These biochemical and cellular events triggered by water uptake are accompanied by the generation of ROS (especially H2O2) as shown in Figure 1 (El-Maarouf-Bouteau and Bailly, 2008). The accumulation of H2O2 and of other ROS has been identified in seed physiology during imbibition and during early stages of germination, mainly as a result of a pronounced increase in their intracellular and extracellular production (Schopfer et al., 2001; Kranner et al., 2010; Zhang et al., 2014b; Kubala et al., 2015b). While ROS are also produced in dry seeds, they (or at least H2O2) fulfill their functions as cellular messengers or toxic molecules, mainly when seeds become hydrated, i.e., during imbibition and germination (Bailly et al., 2008). A comparative study on water uptake, on its distribution and on associated free radical and H2O2 production was conducted in reference to pea imbibition and germination (Pisum sativum) seeds (Wojtyla et al., 2006). ROS are often recognized as a main source of seed deterioration associated with a loss of seed vigor and as a repercussion of aging (Kumar et al., 2015). At a hydrated state, an intense increase in respiratory activity spurs superoxide anion production during electron leakage from the mitochondrial electron transport chain followed by dismutation to H2O2.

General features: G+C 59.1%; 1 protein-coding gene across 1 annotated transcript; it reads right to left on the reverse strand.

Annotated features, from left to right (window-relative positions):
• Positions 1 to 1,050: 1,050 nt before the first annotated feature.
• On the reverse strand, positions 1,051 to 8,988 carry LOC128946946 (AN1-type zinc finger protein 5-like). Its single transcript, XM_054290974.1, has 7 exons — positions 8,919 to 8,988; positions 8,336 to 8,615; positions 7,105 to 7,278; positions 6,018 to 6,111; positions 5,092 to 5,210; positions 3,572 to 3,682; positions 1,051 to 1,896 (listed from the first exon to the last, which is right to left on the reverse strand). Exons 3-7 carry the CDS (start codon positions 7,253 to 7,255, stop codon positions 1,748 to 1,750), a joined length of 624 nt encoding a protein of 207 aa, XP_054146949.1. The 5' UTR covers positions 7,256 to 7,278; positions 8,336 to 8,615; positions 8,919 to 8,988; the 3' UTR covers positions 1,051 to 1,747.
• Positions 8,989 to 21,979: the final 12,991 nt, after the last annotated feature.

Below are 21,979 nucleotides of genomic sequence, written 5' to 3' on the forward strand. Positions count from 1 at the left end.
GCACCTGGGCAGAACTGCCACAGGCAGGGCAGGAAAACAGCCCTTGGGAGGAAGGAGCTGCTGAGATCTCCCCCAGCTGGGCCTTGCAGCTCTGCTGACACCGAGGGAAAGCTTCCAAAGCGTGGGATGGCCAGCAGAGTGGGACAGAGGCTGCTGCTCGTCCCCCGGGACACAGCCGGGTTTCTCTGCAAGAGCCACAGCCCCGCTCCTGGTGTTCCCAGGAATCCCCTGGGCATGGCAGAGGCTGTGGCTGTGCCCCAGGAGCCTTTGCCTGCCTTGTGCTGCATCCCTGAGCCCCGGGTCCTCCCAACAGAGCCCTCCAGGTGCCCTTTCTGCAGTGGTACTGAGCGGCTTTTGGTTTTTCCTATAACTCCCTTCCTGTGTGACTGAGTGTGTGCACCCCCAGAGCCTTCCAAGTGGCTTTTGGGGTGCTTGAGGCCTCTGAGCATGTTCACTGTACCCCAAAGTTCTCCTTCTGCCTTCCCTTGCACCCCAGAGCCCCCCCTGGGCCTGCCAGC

FIGURE 1. Illustration of H2O2 functions during seed germination. Water uptake by seeds is fundamental for the reactivation of metabolism processes, for breaking dormancy and for seed germination. During imbibition, H2O2 production occurs through respiratory activities of mitochondria, through activities of β-oxidation pathways and through enzymes such as NADPH oxidases, extracellular peroxidases, and oxalate oxidases. H2O2 levels are also precisely controlled via antioxidative mechanisms. Signaling functions of H2O2 and crosstalk with other molecules and phytohormones and the selective oxidation of proteins and mRNA play key roles in germination regulation. H2O2 directly interrupts dormancy, weakens endosperm, induces PCD in aleurone cells and can present antimicrobial properties.